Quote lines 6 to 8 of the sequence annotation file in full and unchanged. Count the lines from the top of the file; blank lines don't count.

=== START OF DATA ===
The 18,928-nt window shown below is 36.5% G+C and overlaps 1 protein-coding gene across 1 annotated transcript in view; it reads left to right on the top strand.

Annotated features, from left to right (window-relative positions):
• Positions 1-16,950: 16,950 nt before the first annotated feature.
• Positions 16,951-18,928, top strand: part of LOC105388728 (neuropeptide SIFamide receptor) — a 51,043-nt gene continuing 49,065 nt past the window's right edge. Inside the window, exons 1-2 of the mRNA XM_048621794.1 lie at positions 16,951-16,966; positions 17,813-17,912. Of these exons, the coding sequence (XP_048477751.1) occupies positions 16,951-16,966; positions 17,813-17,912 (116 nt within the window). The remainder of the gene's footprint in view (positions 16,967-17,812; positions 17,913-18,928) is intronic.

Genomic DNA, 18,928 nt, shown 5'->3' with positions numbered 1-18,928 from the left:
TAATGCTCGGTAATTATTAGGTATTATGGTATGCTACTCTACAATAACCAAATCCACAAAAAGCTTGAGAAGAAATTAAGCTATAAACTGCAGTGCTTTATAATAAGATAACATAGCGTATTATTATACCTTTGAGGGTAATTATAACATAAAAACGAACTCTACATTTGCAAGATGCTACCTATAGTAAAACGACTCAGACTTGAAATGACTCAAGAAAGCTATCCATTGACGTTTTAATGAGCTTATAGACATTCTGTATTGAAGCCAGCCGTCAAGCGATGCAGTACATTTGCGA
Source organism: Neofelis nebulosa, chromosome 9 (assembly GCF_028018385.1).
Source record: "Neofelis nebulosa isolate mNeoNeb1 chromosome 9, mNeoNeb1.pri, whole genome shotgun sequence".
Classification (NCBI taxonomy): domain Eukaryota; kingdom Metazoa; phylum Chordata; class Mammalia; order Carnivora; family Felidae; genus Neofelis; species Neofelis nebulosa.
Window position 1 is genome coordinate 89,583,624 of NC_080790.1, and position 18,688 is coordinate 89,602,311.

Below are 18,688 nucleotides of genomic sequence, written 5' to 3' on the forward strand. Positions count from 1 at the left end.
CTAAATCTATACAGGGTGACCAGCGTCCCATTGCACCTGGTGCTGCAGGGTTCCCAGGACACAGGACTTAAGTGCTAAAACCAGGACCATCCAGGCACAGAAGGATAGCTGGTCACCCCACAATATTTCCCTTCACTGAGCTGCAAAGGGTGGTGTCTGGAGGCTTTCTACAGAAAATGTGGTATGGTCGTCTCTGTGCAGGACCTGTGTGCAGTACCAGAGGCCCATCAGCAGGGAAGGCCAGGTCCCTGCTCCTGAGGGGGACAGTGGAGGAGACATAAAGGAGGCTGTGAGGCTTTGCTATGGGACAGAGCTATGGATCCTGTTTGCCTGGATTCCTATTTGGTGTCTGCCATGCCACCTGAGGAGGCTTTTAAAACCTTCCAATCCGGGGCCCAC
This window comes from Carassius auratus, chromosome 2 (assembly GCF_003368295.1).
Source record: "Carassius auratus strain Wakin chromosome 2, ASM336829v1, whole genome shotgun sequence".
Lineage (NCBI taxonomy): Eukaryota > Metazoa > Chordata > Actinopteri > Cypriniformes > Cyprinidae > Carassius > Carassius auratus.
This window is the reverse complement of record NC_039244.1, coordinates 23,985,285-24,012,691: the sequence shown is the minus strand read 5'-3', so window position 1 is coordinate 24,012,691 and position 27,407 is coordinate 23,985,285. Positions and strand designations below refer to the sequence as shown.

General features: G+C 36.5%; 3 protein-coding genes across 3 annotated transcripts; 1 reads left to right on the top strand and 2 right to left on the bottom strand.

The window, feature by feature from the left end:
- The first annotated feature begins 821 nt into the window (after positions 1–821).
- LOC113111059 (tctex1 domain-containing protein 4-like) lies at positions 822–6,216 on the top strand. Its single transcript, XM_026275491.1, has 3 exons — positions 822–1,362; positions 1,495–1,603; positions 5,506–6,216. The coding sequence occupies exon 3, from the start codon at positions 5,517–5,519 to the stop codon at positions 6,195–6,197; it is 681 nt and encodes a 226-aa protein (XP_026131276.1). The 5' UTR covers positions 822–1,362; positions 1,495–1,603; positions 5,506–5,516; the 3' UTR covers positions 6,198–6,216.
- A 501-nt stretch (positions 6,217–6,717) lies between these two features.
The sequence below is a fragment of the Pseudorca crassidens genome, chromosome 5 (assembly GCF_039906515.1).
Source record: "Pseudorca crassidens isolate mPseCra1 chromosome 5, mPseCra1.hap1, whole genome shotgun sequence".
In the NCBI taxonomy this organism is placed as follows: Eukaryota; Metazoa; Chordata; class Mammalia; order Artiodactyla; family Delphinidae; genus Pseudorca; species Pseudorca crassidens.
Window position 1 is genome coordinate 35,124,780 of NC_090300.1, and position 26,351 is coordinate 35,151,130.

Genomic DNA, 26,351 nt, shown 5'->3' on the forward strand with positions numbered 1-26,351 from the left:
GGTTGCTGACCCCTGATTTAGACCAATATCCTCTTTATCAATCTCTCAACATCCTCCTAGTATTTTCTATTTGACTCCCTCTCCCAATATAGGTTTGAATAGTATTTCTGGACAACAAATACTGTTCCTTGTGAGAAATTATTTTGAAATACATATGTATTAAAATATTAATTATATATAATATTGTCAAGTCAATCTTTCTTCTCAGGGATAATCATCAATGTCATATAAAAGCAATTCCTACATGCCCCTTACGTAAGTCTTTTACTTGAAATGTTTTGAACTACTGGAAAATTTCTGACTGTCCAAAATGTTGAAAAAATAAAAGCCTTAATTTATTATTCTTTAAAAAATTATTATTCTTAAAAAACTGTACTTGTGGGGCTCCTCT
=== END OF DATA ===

TAATGCTCGGTAATTATTAGGTATTATGGTATGCTACTCTACAATAACCAAATCCACAAAAAGCTTGAGAAGAAATTAAGCTATAAACTGCAGTGCTTTATAATAAGATAACATAGCGTATTATTATACCTTTGAGGGTAATTATAACATAAAAACGAACTCTACATTTGCAAGATGCTACCTATAGTAAAACGACTCAGACTTGAAATGACTCAAGAAAGCTATCCATTGACGTTTTAATGAGCTTATAGACATTCTGTATTGAAGCCAGCCGTCAAGCGATGCAGTACATTTGCGA
Source organism: Neofelis nebulosa, chromosome 9 (assembly GCF_028018385.1).
Source record: "Neofelis nebulosa isolate mNeoNeb1 chromosome 9, mNeoNeb1.pri, whole genome shotgun sequence".